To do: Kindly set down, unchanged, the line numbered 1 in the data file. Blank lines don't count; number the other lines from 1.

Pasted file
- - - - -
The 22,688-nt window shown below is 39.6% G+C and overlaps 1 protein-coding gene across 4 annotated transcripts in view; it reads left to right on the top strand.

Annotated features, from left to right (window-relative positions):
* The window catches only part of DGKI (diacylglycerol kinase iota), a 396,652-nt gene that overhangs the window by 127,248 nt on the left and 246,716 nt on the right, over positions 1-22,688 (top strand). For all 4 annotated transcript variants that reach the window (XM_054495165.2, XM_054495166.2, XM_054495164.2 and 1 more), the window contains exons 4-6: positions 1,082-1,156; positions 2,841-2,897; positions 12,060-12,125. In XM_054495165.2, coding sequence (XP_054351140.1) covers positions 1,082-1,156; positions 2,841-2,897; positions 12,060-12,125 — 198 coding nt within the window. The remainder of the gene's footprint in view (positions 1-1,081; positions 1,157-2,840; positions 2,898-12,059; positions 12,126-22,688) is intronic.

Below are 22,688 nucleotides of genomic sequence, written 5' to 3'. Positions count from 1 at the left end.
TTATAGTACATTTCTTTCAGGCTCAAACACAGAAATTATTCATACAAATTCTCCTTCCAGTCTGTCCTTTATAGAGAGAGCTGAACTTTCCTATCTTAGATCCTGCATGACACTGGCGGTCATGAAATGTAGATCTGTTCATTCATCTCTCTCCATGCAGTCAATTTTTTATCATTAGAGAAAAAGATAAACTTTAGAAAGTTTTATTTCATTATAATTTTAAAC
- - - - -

The 22,688-nt window shown below is 39.6% G+C and overlaps 1 protein-coding gene across 4 annotated transcripts in view; it reads left to right on the top strand.